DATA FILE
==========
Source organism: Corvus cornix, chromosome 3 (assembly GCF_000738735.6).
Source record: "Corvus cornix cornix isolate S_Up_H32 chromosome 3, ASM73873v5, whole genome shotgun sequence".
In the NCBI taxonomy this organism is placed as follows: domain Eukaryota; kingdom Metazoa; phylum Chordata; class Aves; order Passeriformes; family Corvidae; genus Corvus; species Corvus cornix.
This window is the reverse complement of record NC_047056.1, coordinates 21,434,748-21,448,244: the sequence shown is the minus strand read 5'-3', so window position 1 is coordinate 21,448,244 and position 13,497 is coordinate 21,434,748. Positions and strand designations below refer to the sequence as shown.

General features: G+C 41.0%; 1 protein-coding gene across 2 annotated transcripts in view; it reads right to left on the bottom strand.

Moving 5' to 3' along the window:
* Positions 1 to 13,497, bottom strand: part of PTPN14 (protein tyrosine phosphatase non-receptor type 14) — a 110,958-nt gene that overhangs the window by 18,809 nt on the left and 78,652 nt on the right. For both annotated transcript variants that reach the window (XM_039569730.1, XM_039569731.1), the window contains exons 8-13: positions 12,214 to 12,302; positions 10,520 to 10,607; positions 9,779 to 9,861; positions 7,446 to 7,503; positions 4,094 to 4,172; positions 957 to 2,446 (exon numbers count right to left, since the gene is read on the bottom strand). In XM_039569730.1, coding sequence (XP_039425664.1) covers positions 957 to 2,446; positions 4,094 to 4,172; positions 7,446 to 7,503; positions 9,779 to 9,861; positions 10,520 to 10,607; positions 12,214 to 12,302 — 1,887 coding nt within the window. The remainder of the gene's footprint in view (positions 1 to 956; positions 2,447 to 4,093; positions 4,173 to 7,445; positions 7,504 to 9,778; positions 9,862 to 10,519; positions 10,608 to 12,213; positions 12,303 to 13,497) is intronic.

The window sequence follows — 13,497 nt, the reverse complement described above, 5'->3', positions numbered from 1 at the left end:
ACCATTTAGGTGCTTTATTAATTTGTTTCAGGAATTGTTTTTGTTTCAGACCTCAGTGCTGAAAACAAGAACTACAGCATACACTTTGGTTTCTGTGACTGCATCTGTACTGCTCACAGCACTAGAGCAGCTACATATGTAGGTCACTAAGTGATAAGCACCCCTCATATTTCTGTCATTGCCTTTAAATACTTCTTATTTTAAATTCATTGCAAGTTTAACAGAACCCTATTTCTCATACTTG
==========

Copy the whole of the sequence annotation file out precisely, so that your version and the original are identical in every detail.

Source organism: Corvus cornix, chromosome 3 (assembly GCF_000738735.6).
Source record: "Corvus cornix cornix isolate S_Up_H32 chromosome 3, ASM73873v5, whole genome shotgun sequence".
In the NCBI taxonomy this organism is placed as follows: domain Eukaryota; kingdom Metazoa; phylum Chordata; class Aves; order Passeriformes; family Corvidae; genus Corvus; species Corvus cornix.
This window is the reverse complement of record NC_047056.1, coordinates 21,434,748-21,448,244: the sequence shown is the minus strand read 5'-3', so window position 1 is coordinate 21,448,244 and position 13,497 is coordinate 21,434,748. Positions and strand designations below refer to the sequence as shown.

General features: G+C 41.0%; 1 protein-coding gene across 2 annotated transcripts in view; it reads right to left on the bottom strand.

Moving 5' to 3' along the window:
* Positions 1 to 13,497, bottom strand: part of PTPN14 (protein tyrosine phosphatase non-receptor type 14) — a 110,958-nt gene that overhangs the window by 18,809 nt on the left and 78,652 nt on the right. For both annotated transcript variants that reach the window (XM_039569730.1, XM_039569731.1), the window contains exons 8-13: positions 12,214 to 12,302; positions 10,520 to 10,607; positions 9,779 to 9,861; positions 7,446 to 7,503; positions 4,094 to 4,172; positions 957 to 2,446 (exon numbers count right to left, since the gene is read on the bottom strand). In XM_039569730.1, coding sequence (XP_039425664.1) covers positions 957 to 2,446; positions 4,094 to 4,172; positions 7,446 to 7,503; positions 9,779 to 9,861; positions 10,520 to 10,607; positions 12,214 to 12,302 — 1,887 coding nt within the window. The remainder of the gene's footprint in view (positions 1 to 956; positions 2,447 to 4,093; positions 4,173 to 7,445; positions 7,504 to 9,778; positions 9,862 to 10,519; positions 10,608 to 12,213; positions 12,303 to 13,497) is intronic.

The window sequence follows — 13,497 nt, the reverse complement described above, 5'->3', positions numbered from 1 at the left end:
ACCATTTAGGTGCTTTATTAATTTGTTTCAGGAATTGTTTTTGTTTCAGACCTCAGTGCTGAAAACAAGAACTACAGCATACACTTTGGTTTCTGTGACTGCATCTGTACTGCTCACAGCACTAGAGCAGCTACATATGTAGGTCACTAAGTGATAAGCACCCCTCATATTTCTGTCATTGCCTTTAAATACTTCTTATTTTAAATTCATTGCAAGTTTAACAGAACCCTATTTCTCATACTTG